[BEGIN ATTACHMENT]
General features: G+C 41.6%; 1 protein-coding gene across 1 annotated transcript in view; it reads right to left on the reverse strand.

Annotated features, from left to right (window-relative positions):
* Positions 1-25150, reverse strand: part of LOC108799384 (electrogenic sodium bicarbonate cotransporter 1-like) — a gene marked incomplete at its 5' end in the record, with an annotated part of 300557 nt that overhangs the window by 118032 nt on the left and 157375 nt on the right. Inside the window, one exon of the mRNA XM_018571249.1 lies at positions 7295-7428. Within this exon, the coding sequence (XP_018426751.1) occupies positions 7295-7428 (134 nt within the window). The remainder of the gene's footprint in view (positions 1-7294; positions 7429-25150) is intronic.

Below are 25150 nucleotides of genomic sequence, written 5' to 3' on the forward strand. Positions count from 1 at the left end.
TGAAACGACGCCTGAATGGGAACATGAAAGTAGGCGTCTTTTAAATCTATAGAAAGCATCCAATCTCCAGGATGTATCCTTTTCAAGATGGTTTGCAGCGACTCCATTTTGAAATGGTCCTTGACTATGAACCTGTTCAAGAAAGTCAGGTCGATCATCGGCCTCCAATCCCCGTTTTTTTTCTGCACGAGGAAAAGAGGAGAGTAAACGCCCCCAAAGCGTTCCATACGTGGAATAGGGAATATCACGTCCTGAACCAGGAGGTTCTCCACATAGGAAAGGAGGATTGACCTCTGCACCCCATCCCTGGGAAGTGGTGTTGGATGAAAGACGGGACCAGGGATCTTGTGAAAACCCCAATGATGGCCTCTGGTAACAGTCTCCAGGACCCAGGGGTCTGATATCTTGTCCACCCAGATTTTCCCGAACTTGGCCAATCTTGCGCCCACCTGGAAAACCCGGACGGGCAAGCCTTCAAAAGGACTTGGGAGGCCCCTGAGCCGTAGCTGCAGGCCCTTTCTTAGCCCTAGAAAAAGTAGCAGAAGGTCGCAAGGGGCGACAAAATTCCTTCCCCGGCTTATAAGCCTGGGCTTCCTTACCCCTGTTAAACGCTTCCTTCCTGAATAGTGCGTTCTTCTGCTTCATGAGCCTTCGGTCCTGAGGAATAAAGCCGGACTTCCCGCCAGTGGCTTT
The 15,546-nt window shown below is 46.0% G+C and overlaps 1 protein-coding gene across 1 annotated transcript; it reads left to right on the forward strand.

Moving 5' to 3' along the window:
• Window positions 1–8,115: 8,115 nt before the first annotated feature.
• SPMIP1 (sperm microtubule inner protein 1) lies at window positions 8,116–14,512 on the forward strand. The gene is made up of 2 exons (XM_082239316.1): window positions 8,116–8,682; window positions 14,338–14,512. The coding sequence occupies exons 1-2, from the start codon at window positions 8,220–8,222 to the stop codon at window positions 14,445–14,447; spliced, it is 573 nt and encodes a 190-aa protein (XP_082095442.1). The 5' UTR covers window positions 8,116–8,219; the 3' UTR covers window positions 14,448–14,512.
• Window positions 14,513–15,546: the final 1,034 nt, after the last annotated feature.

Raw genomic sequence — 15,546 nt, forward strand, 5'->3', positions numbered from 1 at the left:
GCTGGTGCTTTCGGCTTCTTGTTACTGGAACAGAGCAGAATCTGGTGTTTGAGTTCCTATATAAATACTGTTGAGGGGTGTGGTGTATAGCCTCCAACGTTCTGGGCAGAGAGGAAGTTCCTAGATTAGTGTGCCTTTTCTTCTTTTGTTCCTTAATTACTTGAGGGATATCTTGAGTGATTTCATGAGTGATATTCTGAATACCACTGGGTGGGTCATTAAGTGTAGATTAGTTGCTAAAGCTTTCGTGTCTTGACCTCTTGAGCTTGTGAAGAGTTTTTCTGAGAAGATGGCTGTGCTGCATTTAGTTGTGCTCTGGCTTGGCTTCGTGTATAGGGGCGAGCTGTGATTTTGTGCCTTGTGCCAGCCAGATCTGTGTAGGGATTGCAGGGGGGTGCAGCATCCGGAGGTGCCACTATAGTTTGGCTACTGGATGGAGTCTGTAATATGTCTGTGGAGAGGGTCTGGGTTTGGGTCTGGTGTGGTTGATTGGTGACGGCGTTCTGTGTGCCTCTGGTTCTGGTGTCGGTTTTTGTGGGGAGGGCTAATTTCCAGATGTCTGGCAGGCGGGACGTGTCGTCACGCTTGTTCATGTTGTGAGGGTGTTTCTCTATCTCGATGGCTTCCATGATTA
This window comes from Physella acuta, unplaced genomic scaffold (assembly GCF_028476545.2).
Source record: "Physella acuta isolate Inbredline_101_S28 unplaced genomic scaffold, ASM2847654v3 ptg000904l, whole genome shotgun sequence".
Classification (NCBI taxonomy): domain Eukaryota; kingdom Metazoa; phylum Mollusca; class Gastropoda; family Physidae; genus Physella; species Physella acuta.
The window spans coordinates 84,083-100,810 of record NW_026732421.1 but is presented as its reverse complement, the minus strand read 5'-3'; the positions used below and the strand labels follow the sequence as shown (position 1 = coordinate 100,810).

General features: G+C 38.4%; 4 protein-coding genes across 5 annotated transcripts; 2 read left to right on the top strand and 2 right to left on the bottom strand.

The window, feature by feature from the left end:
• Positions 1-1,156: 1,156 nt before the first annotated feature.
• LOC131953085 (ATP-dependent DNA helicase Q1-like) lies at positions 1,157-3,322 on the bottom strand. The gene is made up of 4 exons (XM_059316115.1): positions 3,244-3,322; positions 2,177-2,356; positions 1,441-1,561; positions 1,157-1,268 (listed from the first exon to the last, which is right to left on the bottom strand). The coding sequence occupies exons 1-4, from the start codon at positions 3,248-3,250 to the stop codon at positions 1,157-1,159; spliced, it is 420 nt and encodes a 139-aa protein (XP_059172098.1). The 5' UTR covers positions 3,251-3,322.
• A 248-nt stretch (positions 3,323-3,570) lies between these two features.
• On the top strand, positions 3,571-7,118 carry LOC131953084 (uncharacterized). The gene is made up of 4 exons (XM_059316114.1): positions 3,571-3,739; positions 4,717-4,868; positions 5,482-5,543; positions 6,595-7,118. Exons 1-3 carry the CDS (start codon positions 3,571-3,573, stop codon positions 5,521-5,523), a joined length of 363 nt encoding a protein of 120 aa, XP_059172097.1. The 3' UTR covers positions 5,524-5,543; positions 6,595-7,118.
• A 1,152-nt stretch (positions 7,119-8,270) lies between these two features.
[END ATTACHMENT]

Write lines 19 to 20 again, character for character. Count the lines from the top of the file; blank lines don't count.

• Positions 1-1,156: 1,156 nt before the first annotated feature.
• LOC131953085 (ATP-dependent DNA helicase Q1-like) lies at positions 1,157-3,322 on the bottom strand. The gene is made up of 4 exons (XM_059316115.1): positions 3,244-3,322; positions 2,177-2,356; positions 1,441-1,561; positions 1,157-1,268 (listed from the first exon to the last, which is right to left on the bottom strand). The coding sequence occupies exons 1-4, from the start codon at positions 3,248-3,250 to the stop codon at positions 1,157-1,159; spliced, it is 420 nt and encodes a 139-aa protein (XP_059172098.1). The 5' UTR covers positions 3,251-3,322.